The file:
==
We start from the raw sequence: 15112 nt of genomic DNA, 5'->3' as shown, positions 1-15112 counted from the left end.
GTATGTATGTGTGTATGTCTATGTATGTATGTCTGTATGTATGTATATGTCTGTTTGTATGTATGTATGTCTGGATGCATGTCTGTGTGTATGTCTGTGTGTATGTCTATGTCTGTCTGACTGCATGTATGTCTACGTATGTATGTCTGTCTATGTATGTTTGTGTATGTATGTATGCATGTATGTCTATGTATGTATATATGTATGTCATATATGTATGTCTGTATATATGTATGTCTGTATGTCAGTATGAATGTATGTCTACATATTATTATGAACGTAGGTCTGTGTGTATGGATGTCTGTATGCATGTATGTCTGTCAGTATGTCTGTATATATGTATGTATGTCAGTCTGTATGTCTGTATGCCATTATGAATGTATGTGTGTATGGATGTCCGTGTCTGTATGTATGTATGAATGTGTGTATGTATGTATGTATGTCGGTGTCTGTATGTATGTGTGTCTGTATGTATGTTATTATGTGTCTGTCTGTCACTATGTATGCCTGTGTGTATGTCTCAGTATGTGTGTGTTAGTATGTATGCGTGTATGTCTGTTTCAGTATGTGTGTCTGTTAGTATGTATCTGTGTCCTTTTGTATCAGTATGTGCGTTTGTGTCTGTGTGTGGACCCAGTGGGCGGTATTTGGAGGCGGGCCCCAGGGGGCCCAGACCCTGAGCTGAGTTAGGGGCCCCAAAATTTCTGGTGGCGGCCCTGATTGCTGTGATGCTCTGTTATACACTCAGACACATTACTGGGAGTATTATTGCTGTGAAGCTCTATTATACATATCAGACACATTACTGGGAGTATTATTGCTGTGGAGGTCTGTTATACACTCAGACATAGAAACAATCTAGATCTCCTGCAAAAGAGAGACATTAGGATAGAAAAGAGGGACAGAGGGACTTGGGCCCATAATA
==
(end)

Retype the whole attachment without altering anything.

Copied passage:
We start from the raw sequence: 15112 nt of genomic DNA, 5'->3' as shown, positions 1-15112 counted from the left end.
GTATGTATGTGTGTATGTCTATGTATGTATGTCTGTATGTATGTATATGTCTGTTTGTATGTATGTATGTCTGGATGCATGTCTGTGTGTATGTCTGTGTGTATGTCTATGTCTGTCTGACTGCATGTATGTCTACGTATGTATGTCTGTCTATGTATGTTTGTGTATGTATGTATGCATGTATGTCTATGTATGTATATATGTATGTCATATATGTATGTCTGTATATATGTATGTCTGTATGTCAGTATGAATGTATGTCTACATATTATTATGAACGTAGGTCTGTGTGTATGGATGTCTGTATGCATGTATGTCTGTCAGTATGTCTGTATATATGTATGTATGTCAGTCTGTATGTCTGTATGCCATTATGAATGTATGTGTGTATGGATGTCCGTGTCTGTATGTATGTATGAATGTGTGTATGTATGTATGTATGTCGGTGTCTGTATGTATGTGTGTCTGTATGTATGTTATTATGTGTCTGTCTGTCACTATGTATGCCTGTGTGTATGTCTCAGTATGTGTGTGTTAGTATGTATGCGTGTATGTCTGTTTCAGTATGTGTGTCTGTTAGTATGTATCTGTGTCCTTTTGTATCAGTATGTGCGTTTGTGTCTGTGTGTGGACCCAGTGGGCGGTATTTGGAGGCGGGCCCCAGGGGGCCCAGACCCTGAGCTGAGTTAGGGGCCCCAAAATTTCTGGTGGCGGCCCTGATTGCTGTGATGCTCTGTTATACACTCAGACACATTACTGGGAGTATTATTGCTGTGAAGCTCTATTATACATATCAGACACATTACTGGGAGTATTATTGCTGTGGAGGTCTGTTATACACTCAGACATAGAAACAATCTAGATCTCCTGCAAAAGAGAGACATTAGGATAGAAAAGAGGGACAGAGGGACTTGGGCCCATAATA